JULY 20, 1992 FINAL
IT WOULD be very easy to skip right over this item, thinking, "The Vanishing Eleven again?" If you do, someone is going to fool you with it. Remember, I warned you.
There's not much point in recounting the history of the "Vanishing Eleven." Most cardicians know Ed Mario contributed it to Ibidem, No. 24 in December 1961 (page 9; page 535 in the book edition). The idea of interest here is a concept Fulves called the Nine-Principle Location. The description of this principle appeared in Epilogue, No. 24, July 1975, page 223, as part of an effect titled "Carlyle's Ghost." There it is ascribed to Mike Skinner. Mike, however, did not make claim to it. It has been suggested through other sources that the core idea is Alex Elmsley's. It is clear that the underlying principle is the well-known Casting-Out-Nines procedure. The typical application forces a card in the ninth position. The earliest reference to this Force I'm aware of appears in Billy O'Connor's "After the Four-Ace Trick" in the June-September 1935 issue of The Magic Wand (Vol. XXTV, No. 166, page 85). In any event, the application to which it is tasked is novel. I thank Noel Coughlin for calling my attention to the Skinner treatment.
||§ Beginning with a fifty-two-card deck, have a spectator give it a shuffle. Ask him jiff next to cut the deck roughly in half. You must estimate the cut-off portion to be between nineteen and twenty-nine cards. If this portion is greater or smaller, '■X'g have the spectator cut again until the cut-off portion is in range.
Explain that you will turn your back. While you are turned away, the spectator is to count the cut-off packet. Having done that he is to add the digits of the counted total, and add them again if necessary, until a single digit results. He is then to look at the card that occupies that position from the top of the cut-off packet, leaving the card in place. To finish the procedure he is to drop the other packet on top, burying the selection.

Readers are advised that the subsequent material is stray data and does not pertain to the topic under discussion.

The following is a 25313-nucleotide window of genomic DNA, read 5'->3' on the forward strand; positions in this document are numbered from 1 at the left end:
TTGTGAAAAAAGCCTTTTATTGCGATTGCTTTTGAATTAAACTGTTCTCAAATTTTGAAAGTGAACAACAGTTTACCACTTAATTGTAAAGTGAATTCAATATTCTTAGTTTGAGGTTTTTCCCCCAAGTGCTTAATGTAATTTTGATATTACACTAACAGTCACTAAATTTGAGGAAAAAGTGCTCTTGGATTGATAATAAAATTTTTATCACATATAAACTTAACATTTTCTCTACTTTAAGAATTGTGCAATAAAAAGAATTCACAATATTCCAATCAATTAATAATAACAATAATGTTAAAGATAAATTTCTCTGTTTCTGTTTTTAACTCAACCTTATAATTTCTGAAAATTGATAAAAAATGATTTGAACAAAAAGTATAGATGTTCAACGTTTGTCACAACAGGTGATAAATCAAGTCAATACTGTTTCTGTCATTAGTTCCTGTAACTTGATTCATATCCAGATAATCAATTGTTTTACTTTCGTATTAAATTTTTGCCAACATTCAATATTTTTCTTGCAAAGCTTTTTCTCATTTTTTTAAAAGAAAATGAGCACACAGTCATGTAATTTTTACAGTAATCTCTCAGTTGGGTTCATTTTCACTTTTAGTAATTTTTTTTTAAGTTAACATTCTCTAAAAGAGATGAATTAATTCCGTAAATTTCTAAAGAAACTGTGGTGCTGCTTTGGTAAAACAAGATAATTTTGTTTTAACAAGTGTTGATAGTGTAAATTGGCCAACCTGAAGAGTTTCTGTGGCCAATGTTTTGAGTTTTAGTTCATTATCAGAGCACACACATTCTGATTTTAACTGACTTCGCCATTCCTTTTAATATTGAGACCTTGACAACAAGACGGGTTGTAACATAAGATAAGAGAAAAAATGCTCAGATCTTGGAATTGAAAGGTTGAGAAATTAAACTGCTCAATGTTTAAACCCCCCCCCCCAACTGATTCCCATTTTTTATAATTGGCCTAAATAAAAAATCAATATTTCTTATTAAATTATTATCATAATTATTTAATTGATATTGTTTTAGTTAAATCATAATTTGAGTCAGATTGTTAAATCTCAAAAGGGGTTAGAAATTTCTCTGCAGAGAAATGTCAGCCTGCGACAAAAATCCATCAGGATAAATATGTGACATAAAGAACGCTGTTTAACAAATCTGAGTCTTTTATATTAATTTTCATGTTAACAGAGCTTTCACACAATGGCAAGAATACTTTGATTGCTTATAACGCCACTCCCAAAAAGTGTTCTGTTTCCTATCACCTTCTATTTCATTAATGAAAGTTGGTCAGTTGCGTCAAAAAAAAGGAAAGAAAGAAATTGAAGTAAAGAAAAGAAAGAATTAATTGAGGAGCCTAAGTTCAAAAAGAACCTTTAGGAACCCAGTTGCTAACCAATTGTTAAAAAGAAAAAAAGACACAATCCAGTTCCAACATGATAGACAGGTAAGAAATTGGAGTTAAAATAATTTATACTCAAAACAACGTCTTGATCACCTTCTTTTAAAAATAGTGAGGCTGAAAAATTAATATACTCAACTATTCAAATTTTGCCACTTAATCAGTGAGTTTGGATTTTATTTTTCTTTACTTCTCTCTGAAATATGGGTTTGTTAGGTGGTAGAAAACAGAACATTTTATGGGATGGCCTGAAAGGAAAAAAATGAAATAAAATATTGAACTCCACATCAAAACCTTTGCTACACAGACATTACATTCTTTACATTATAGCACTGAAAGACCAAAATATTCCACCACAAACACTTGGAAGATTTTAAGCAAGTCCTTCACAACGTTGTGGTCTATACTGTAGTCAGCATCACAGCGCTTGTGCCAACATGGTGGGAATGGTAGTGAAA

When you turn again to face the audience, take the deck and, with a Double Undercut, shift three cards from the top to the bottom. Believe it or not, the spectators selection is now twenty-second from the face. State that you can know only one thing with certainty: The card he is thinking of was at a position smaller than eleventh from the top before it was buried and lost. (This is not true, as it must be within nine cards of the point where the deck was cut, not eleven, and you know precisely where that card is, but this is far from apparent.) You will therefore show them eleven-card groups. Explain to the spectator that he is not to tell you when he sees his card but that you will ask him from time to time if he has seen it yet. This he should answer truthfully.
Turn the deck face up in your right hand and take it into what I call "Deep Overhand Grip" but is commonly and incorrectly called "Biddle Grip." In other words, you hold the deck in Overhand Grip with the second fingertip extending below the bottom edge of the deck (Figure 91). Draw eleven cards into the left hand, one at a time. Every second or third card, pause long enough to square the left-hand packet without using your right hand. On the count of six, use your right forefinger to tap the back end cards (Figure 92).
When the eleventh card has been counted, ask if the spectator has seen his card. He should say, "No." Drop the deck onto the left-hand cards. Square the deck and return it to Deep Overhand Grip.
You'll now draw another eleven cards off the face of the deck into the left hand. After the third card is taken, square them with the left hand alone. After the sixth card, use the right forefinger to square the left-hand packet. Again square the cards with the left fingers alone after the ninth card is drawn off. Take the
tenth card fairly. As the left hand cards pass under the deck to facilitate drawing the eleventh card off the face, grip the ten cards against the bottom of the deck, stealing them, in Biddle fashion. Draw the eleventh card alone into the left hand. There should be no break in rhythm as this steal and final take are made.
Without haste, ask the spectator, "Did you see your card?" The spectator will say, "Yes." Place the deck aside or in your pocket, making sure to keep the left hand away from your body as you do so.
When the right hand returns, simulate the squaring action with your forefinger you've conditioned the audience to seeing. Next, with your right hand, retake the packet from above. Simulate a fingertip square-up as you ask, "Would you be impressed if I could make your card vanish from this packet?" The spectator should respond affirmatively. Continue, "What was the name of your card?" When the spectator names it, wondering how you're going to deal with the knowledge, let your face register surprise but say, "If that would impress you, this ought to knock you out!" Pause briefly. "Hold out your hands." Look directly at your hands and say, "How 'bout I make the packet vanish and just leave your card?" Handle the card as one sometimes does a double: Snap it, turn it end for end, etc.; then drop it into the spectator's hands.
Jaws should drop if you're performing for lay people. Magicians will say, "That's a nice touch." That will mean they haven't read this book and you caught them with the placement technique. Try it; it works!
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